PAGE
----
Failing to take a dark can cause two problems:
– Firstly you may end up selecting a hot pixel as your guide star. Normally PHD will spot this and complain, but you may waste a lot of time trying to calibrate on it if it doesn’t (or even guide on it if retaining an existing calibration). The guiding graph looks great since the hot pixel stays dead centre of the lock box, but the final images do not!
– Secondly as you guide, a hot pixel may be close to the guide star, and PHD may intermittently include the hot pixel as part of the star image causing the centroid position to jump around erroneously.
Bear in mind that whenever you change exposure length or camera settings, you should re-take your dark using this button.
Getting ready to Guide
So now you are ready to go. You have found your target for the night, you have framed it nicely and focused your imaging camera and set the basic PHD guiding parameters above. The next steps are as follows:
– Click the ‘Loop’ button to start taking guide exposures. Hopefully you will see a choice of guide stars in the PHD screen. If you don’t go back a few steps and adjust the exposure/camera gain and try again (re-taking your dark if needed).
– Click on the brightest star but avoid using a star that is close to the edge of the image, as it may drift out of view over the course of the imaging session (especially if you are dithering your images). Check that PHD is not complaining about the star being saturated, and ensure that PHD has found the star (it should draw a green box around it if it is happy).
– Avoid picking a star that is close to another star, and also avoid using any known double stars. In both cases you may end up with erroneous/fluctuating centroid calculations and spurious guide commands.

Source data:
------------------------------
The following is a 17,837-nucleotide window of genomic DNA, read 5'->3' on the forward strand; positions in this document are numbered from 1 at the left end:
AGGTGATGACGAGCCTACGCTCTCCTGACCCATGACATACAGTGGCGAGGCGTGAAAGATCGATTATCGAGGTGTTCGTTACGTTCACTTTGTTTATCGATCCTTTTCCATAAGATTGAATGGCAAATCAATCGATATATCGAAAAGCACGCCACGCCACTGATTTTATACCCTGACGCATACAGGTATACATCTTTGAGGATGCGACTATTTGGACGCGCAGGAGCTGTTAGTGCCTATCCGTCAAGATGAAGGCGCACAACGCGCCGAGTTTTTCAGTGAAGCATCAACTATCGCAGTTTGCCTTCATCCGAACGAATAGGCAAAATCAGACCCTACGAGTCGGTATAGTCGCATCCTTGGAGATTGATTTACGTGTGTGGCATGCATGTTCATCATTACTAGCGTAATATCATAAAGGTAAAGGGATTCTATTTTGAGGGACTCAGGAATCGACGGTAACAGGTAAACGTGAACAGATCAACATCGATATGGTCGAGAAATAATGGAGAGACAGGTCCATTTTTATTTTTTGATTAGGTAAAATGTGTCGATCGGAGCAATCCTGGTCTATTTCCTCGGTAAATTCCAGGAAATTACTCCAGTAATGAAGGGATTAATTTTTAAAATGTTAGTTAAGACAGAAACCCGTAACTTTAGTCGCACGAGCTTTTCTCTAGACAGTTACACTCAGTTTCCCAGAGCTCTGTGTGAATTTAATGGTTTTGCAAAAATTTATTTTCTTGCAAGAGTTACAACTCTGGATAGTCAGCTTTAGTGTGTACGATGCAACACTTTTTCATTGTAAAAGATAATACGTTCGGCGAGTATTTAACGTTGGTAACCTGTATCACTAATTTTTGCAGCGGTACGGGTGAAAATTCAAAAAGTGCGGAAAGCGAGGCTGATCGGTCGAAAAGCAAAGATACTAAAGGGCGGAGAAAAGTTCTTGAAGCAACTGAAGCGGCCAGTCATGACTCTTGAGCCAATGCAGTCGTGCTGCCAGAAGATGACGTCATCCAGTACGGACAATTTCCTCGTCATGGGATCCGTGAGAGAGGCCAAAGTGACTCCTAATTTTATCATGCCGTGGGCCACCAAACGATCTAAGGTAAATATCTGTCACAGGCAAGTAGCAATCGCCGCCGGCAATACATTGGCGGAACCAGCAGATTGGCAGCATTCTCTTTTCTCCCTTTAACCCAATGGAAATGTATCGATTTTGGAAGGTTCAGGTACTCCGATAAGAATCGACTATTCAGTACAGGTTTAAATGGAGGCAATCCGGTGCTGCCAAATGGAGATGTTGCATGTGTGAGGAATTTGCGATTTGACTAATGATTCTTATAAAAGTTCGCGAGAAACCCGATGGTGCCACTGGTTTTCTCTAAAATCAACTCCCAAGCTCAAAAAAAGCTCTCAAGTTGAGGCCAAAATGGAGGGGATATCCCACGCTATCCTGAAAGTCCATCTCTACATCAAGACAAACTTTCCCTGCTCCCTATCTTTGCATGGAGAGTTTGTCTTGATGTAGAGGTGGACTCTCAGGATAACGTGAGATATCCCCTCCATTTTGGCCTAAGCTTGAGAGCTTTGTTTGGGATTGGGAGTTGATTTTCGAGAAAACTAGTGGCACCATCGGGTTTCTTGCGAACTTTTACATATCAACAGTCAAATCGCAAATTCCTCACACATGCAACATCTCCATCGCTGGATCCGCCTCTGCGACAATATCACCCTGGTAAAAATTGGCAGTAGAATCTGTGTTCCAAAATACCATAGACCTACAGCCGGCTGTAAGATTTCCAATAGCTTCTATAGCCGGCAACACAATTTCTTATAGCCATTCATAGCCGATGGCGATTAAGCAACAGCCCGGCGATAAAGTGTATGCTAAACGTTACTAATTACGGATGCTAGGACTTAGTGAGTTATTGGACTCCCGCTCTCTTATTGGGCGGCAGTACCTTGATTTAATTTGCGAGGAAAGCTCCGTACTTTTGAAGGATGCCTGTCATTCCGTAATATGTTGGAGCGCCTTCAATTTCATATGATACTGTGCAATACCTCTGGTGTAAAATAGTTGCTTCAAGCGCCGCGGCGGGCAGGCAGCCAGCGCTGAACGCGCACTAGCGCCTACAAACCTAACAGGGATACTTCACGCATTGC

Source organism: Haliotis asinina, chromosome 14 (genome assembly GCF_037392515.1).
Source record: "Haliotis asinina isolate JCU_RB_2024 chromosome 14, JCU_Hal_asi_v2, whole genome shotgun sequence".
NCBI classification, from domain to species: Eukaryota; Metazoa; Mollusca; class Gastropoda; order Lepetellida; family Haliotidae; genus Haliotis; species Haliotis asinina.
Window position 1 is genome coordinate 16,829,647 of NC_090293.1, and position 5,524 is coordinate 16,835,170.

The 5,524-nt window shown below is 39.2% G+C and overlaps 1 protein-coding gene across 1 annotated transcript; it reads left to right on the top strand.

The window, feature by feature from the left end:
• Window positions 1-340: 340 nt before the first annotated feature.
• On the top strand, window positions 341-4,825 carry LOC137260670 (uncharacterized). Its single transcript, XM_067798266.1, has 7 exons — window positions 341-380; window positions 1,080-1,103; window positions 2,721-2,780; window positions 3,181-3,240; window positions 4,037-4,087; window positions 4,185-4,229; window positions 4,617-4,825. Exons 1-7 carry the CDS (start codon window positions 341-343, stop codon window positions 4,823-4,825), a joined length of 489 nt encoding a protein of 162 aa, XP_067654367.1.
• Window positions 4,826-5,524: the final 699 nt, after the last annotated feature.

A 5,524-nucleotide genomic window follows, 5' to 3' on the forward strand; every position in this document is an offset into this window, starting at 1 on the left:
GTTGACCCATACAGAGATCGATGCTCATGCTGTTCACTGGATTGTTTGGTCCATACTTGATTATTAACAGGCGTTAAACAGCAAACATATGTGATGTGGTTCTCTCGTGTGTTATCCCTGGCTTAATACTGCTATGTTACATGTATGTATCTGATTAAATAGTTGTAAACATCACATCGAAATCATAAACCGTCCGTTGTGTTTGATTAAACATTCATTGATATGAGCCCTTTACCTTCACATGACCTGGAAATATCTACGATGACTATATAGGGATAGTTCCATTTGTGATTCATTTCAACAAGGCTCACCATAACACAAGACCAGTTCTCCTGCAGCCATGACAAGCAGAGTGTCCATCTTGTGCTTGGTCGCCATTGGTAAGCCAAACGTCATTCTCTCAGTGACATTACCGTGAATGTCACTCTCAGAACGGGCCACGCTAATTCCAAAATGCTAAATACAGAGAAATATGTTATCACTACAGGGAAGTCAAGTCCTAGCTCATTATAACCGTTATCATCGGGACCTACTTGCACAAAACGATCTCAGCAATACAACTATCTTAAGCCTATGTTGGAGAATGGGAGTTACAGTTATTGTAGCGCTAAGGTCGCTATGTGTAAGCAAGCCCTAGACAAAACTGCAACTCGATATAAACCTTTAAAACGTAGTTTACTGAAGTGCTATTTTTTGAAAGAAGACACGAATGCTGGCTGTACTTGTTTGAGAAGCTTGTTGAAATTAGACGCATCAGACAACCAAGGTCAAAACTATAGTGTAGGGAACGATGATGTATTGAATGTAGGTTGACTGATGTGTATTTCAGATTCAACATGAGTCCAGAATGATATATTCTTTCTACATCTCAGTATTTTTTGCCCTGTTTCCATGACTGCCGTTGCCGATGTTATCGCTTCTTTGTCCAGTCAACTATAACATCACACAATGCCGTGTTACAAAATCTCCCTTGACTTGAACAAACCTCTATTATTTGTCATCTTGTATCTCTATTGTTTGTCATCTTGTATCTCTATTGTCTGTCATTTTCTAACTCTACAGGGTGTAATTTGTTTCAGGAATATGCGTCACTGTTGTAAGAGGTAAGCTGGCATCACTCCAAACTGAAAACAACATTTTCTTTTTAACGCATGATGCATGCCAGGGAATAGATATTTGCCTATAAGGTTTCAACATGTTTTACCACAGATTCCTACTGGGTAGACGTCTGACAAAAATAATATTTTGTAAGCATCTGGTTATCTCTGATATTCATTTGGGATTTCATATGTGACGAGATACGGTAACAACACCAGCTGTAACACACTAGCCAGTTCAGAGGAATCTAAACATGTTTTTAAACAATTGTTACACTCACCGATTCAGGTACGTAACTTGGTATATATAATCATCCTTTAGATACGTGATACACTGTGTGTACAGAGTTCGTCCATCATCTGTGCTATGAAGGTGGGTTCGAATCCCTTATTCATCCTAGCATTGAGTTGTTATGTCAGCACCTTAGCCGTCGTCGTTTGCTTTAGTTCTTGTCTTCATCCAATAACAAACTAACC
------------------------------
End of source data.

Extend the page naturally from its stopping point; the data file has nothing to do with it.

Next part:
– Next click on the ‘PHD’ button and PHD will start the calibration process. It will attempt to move the star some distance East and West in RA, and then North and South in Dec in order to figure out which guide commands move in which orientations and also how long guide pulses need to be..
A pair of lines will be drawn in a cross indicating the initial position of the guide star, and you will see the status bar indicating which guiding commands are being sent. All being well you will see the star and the green box gradually drift along one of the lines, stop and drift back again, and then do the same along the other line.
This process can take several minutes to complete successfully so be patient. A good calibration will usually require somewhere between seven and forty steps in each direction. If the calibration completes in less than seven steps in any direction, you are unlikely to get good guiding performance and you should change the calibration step size (see below). If the calibration takes more than forty steps in any given direction it will still work, but again you may want to change the calibration step size to save time. My experience is that a good calibration takes about 15-20 steps and between five and ten minutes to complete.